“If we spend more time being kind to ourselves, and being realistic about what we can achieve, then everyone will be happier,” she says.
The most important thing about Peanut for Michelle is that it’s been built to help women to support each other; the company are very open to ideas (they brought Android forward on the roadmap as so many users were asking for it), and long term they’d like to be part of the conversations around everything from mental health to postpartum care.
For the moment they are looking at careful expansion – they’re getting requests for the app from all over the world but launched in London and New York to begin with – and the business model needs to fall into place. Having raised an impressive amount of funding, the app now needs to generate revenue, but Michelle says it won’t come from ads, and connecting on Peanut will always be completely free to users.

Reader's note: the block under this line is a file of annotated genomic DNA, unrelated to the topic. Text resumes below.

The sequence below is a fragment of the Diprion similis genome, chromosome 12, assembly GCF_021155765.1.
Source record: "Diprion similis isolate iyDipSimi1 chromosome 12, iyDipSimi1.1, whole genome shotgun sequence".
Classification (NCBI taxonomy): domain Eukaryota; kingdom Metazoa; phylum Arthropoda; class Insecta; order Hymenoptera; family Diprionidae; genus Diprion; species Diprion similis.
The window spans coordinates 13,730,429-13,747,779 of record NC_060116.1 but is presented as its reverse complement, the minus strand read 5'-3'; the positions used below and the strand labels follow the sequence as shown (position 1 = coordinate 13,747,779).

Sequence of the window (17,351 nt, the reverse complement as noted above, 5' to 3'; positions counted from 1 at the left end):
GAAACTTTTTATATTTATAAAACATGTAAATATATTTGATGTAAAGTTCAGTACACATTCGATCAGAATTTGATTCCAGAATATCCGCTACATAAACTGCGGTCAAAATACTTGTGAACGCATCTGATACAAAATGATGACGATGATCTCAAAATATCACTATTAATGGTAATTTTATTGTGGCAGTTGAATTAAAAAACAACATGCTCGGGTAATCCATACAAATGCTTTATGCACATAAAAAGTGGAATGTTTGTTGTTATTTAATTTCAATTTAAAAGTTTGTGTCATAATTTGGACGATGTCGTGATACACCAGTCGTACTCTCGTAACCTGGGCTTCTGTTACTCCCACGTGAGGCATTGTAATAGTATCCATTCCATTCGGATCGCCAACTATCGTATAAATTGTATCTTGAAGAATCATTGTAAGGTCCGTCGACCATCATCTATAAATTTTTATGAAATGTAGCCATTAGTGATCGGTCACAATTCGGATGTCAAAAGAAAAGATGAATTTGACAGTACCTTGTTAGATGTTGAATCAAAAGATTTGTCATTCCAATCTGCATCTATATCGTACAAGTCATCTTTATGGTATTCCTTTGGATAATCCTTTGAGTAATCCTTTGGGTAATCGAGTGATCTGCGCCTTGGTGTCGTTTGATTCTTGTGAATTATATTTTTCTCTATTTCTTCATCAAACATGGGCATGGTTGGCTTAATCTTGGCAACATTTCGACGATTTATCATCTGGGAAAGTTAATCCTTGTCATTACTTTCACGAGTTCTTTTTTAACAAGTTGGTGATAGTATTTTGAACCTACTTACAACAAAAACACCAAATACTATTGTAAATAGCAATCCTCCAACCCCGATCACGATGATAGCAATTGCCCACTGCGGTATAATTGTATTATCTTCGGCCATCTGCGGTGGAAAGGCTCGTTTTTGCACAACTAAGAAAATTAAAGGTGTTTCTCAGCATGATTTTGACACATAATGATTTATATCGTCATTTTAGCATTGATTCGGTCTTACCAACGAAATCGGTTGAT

So watch this space. And if you’re feeling lonely in the middle of a night feed, why not give Peanut a go? Who knows? Your new best friend might be literally around the corner…
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Take a look at Peanut